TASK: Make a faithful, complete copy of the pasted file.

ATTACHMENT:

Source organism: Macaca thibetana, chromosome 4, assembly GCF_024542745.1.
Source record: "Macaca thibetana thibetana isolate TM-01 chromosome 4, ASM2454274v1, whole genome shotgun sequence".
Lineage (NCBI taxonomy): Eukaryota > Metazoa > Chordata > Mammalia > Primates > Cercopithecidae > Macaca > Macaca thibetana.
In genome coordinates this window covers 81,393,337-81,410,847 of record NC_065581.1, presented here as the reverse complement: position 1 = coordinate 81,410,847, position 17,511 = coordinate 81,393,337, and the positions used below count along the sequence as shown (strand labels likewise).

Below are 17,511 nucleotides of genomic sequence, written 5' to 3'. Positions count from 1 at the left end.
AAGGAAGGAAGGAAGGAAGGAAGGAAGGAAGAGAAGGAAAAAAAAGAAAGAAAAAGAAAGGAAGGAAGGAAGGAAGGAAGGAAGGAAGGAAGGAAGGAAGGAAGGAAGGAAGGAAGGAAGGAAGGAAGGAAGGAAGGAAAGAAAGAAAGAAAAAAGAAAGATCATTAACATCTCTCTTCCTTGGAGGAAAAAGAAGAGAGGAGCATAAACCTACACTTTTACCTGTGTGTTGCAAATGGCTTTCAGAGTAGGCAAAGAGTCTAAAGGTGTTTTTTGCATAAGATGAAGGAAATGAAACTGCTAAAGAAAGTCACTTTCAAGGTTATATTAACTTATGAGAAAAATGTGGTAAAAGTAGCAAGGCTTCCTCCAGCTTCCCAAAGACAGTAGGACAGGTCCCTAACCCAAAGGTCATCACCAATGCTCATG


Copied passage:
Source organism: Macaca thibetana, chromosome 4, assembly GCF_024542745.1.
Source record: "Macaca thibetana thibetana isolate TM-01 chromosome 4, ASM2454274v1, whole genome shotgun sequence".
Lineage (NCBI taxonomy): Eukaryota > Metazoa > Chordata > Mammalia > Primates > Cercopithecidae > Macaca > Macaca thibetana.
In genome coordinates this window covers 81,393,337-81,410,847 of record NC_065581.1, presented here as the reverse complement: position 1 = coordinate 81,410,847, position 17,511 = coordinate 81,393,337, and the positions used below count along the sequence as shown (strand labels likewise).

Below are 17,511 nucleotides of genomic sequence, written 5' to 3'. Positions count from 1 at the left end.
AAGGAAGGAAGGAAGGAAGGAAGGAAGGAAGAGAAGGAAAAAAAAGAAAGAAAAAGAAAGGAAGGAAGGAAGGAAGGAAGGAAGGAAGGAAGGAAGGAAGGAAGGAAGGAAGGAAGGAAGGAAGGAAGGAAGGAAGGAAAGAAAGAAAGAAAAAAGAAAGATCATTAACATCTCTCTTCCTTGGAGGAAAAAGAAGAGAGGAGCATAAACCTACACTTTTACCTGTGTGTTGCAAATGGCTTTCAGAGTAGGCAAAGAGTCTAAAGGTGTTTTTTGCATAAGATGAAGGAAATGAAACTGCTAAAGAAAGTCACTTTCAAGGTTATATTAACTTATGAGAAAAATGTGGTAAAAGTAGCAAGGCTTCCTCCAGCTTCCCAAAGACAGTAGGACAGGTCCCTAACCCAAAGGTCATCACCAATGCTCATG